Overdrive founder, trucking activist Mike Parkhurst dies

Mike ParkhurstMike Parkhurst

Mike Parkhurst, who founded Overdrive and served as its editor for more than two decades, died of a heart attack Monday. He was 81.

Parkhurst’s longtime friend and business associate John Carny said Parkhurst’s death was unexpected, and the heart attack occurred at his daughter’s home in Sacramento.

Parkhurst launched Overdrive in September, 1961. He was its vocal editor and publisher until its sale to its current owner, Randall Publishing Co. (now Randall-Reilly), in 1986.

During the 25 years he published Overdrive, Parkhurst championed the rights of owner-operators to work freely amid a complex web of Teamster pressures and over-regulation.

Through its early history, Overdrive called for shutdowns to protest fuel prices and anti-trucking legislation. Those shutdowns and other conflicts, notably during the late 1960s, 1970s, and early 1980s, eventually led to deregulation in the early 1990s and today’s climate in which the self-employed contractor is able to operate with much greater independence.

Parkhurst used Overdrive in its first 25 years as advocacy press for owner-operator rights, often pushing for shutdowns to leverage power of truck drivers.Parkhurst used Overdrive in its first 25 years as advocacy press for owner-operator rights, often pushing for shutdowns to leverage power of truck drivers.

To combat heavy regulation and the dominance of the Teamsters union in trucking, Parkhurst in 1962 launched a national trade group, the Independent Truckers Association, later called the Roadmasters. The group offered members discounts, insurance and legal aid. ITA and Roadmasters dissolved in the 1980s.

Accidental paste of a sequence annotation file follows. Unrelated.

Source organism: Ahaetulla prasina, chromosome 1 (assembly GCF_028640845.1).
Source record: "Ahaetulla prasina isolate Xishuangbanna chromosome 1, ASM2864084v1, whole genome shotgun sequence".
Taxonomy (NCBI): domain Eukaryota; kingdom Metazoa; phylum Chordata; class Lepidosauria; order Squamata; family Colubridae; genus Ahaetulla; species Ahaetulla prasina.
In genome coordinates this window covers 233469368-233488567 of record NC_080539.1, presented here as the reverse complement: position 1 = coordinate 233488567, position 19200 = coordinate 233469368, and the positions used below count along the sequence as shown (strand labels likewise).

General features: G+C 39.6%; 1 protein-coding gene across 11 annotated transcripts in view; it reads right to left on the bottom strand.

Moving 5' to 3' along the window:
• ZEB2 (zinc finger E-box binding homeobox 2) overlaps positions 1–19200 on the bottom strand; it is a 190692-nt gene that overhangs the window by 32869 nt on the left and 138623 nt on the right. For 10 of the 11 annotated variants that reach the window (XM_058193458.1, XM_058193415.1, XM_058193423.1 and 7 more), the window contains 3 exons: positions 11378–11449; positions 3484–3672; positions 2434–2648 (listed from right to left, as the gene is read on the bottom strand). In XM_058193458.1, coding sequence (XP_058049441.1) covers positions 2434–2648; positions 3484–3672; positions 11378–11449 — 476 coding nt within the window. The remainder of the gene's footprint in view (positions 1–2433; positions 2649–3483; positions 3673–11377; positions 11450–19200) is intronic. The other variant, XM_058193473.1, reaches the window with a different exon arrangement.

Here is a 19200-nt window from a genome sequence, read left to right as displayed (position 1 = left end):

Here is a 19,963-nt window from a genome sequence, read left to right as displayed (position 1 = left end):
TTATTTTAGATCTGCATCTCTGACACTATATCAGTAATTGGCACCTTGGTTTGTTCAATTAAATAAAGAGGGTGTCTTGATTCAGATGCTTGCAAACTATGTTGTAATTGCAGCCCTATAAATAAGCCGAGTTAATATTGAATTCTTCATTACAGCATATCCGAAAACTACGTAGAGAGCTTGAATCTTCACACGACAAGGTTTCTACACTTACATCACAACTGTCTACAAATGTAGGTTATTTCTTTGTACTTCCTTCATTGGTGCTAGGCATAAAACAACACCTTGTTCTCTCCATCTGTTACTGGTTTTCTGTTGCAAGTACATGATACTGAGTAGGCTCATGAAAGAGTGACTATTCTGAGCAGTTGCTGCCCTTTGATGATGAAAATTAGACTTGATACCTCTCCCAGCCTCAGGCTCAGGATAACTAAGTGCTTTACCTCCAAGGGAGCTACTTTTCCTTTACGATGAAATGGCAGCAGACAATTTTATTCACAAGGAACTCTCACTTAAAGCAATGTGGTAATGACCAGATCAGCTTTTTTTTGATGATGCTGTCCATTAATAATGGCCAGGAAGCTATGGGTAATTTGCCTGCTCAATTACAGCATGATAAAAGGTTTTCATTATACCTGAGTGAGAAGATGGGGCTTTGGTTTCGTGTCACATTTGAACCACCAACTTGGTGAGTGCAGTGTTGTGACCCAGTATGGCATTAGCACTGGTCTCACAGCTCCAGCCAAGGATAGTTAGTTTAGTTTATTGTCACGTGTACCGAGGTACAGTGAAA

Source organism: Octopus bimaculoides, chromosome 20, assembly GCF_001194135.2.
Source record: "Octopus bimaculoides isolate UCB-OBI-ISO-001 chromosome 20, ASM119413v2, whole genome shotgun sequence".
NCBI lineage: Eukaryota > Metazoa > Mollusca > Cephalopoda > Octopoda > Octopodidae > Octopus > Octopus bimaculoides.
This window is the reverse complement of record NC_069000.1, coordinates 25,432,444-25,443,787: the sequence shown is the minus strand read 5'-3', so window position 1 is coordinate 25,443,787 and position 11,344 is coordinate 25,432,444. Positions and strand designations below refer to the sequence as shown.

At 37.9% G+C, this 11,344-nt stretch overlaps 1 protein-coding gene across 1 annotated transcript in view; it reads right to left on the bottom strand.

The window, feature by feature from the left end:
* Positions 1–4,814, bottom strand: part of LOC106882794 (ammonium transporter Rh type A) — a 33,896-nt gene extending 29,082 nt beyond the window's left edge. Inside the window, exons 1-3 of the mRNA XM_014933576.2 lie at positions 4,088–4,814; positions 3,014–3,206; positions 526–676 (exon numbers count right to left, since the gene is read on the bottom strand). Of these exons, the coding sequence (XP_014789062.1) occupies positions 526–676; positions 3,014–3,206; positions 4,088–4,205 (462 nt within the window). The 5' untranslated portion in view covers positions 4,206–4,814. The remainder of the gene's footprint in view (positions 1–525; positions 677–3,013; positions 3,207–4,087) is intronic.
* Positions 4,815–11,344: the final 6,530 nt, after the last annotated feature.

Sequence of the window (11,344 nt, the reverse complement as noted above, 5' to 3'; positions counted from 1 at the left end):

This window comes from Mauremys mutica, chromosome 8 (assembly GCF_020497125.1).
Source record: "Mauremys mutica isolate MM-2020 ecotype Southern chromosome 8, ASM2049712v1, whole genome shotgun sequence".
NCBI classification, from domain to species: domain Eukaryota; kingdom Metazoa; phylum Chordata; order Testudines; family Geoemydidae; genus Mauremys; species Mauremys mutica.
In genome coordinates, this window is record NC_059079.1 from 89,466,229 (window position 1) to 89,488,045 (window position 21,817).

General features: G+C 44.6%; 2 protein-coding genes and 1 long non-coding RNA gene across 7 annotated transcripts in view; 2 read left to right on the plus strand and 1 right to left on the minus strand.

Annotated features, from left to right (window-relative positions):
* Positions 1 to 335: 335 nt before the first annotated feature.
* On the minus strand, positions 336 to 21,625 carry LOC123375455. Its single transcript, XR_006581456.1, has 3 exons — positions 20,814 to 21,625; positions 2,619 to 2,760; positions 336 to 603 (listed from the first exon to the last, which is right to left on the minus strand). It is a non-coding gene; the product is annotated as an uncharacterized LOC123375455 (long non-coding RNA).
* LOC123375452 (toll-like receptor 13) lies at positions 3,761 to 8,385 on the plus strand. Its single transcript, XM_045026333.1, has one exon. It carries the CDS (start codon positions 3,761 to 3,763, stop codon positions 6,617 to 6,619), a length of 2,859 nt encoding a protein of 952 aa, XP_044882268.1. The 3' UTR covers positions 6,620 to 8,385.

In 1962, at 29, he rode halfway across the country on horseback to protest “19th-century laws” governing truckers.

In addition to fighting the Teamsters and the Interstate Commerce Commission, Parkhurst routinely bashed truck makers, fleets, railroads and politicians.

Parkhurst also dabbled in the movie industry. Overdrive financed “Big Rig” (1965), a trucking documentary, and the trucking-themed feature “Moonfire,” (1970). The latter featured boxing champion Sonny Liston and Charles Napier. After writing for Overdrive in the 1970s, Napier went on to star in many major feature films over the next three decades.

For more on Parkhurst from Overdrive coverage, here are a few links: 

Breaking Free: Senior Editor Todd Dills wrote this piece for Overdrive‘s 50th anniversary issue, which chronicles  owner-operators’ conflicts with Jimmy Hoffa and the Teamsters.

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Overdrive’s RoadMansion: Parkhurst this month shared his memories of the Overdrive Roadmansion, a converted Los Angeles mansion that provided inexpensive lodging, dining and entertainment for road-weary truckers.

OverdriveRetro: In celebration of the magazine’s 50th anniversary in 2011, Overdrive editors posted tons of archived pages and stories on the special OverdriveRetro microsite.